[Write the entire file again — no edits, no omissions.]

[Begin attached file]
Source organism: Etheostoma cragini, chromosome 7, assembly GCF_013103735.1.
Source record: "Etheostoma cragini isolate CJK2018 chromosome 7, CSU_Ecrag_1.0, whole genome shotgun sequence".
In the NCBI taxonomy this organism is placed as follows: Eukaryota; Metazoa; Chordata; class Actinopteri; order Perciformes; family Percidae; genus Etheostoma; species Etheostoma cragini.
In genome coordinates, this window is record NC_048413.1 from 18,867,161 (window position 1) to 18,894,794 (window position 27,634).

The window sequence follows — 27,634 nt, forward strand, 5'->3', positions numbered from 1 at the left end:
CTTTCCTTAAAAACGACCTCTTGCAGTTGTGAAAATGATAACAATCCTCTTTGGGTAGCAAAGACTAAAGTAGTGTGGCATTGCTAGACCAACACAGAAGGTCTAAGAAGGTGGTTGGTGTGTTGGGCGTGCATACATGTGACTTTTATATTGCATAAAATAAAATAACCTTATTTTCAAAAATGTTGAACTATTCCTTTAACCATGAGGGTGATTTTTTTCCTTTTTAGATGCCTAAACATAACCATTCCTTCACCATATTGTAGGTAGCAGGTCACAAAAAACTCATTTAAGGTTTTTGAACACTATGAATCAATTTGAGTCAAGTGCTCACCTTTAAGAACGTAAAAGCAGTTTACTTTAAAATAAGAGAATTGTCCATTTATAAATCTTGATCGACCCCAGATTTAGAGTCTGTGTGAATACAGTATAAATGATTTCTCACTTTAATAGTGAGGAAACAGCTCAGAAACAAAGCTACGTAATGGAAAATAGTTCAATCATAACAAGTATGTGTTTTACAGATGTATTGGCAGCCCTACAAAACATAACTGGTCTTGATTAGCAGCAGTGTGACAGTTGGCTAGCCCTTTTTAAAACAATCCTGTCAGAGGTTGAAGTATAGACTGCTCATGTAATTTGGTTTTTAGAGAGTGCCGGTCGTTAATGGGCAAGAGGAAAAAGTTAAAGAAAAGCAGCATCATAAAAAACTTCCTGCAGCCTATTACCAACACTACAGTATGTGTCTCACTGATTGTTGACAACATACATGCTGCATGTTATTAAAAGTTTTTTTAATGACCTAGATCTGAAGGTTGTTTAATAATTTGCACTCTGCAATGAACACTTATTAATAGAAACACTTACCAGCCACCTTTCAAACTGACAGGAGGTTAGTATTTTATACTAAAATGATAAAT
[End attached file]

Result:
Source organism: Etheostoma cragini, chromosome 7, assembly GCF_013103735.1.
Source record: "Etheostoma cragini isolate CJK2018 chromosome 7, CSU_Ecrag_1.0, whole genome shotgun sequence".
In the NCBI taxonomy this organism is placed as follows: Eukaryota; Metazoa; Chordata; class Actinopteri; order Perciformes; family Percidae; genus Etheostoma; species Etheostoma cragini.
In genome coordinates, this window is record NC_048413.1 from 18,867,161 (window position 1) to 18,894,794 (window position 27,634).

The window sequence follows — 27,634 nt, forward strand, 5'->3', positions numbered from 1 at the left end:
CTTTCCTTAAAAACGACCTCTTGCAGTTGTGAAAATGATAACAATCCTCTTTGGGTAGCAAAGACTAAAGTAGTGTGGCATTGCTAGACCAACACAGAAGGTCTAAGAAGGTGGTTGGTGTGTTGGGCGTGCATACATGTGACTTTTATATTGCATAAAATAAAATAACCTTATTTTCAAAAATGTTGAACTATTCCTTTAACCATGAGGGTGATTTTTTTCCTTTTTAGATGCCTAAACATAACCATTCCTTCACCATATTGTAGGTAGCAGGTCACAAAAAACTCATTTAAGGTTTTTGAACACTATGAATCAATTTGAGTCAAGTGCTCACCTTTAAGAACGTAAAAGCAGTTTACTTTAAAATAAGAGAATTGTCCATTTATAAATCTTGATCGACCCCAGATTTAGAGTCTGTGTGAATACAGTATAAATGATTTCTCACTTTAATAGTGAGGAAACAGCTCAGAAACAAAGCTACGTAATGGAAAATAGTTCAATCATAACAAGTATGTGTTTTACAGATGTATTGGCAGCCCTACAAAACATAACTGGTCTTGATTAGCAGCAGTGTGACAGTTGGCTAGCCCTTTTTAAAACAATCCTGTCAGAGGTTGAAGTATAGACTGCTCATGTAATTTGGTTTTTAGAGAGTGCCGGTCGTTAATGGGCAAGAGGAAAAAGTTAAAGAAAAGCAGCATCATAAAAAACTTCCTGCAGCCTATTACCAACACTACAGTATGTGTCTCACTGATTGTTGACAACATACATGCTGCATGTTATTAAAAGTTTTTTTAATGACCTAGATCTGAAGGTTGTTTAATAATTTGCACTCTGCAATGAACACTTATTAATAGAAACACTTACCAGCCACCTTTCAAACTGACAGGAGGTTAGTATTTTATACTAAAATGATAAAT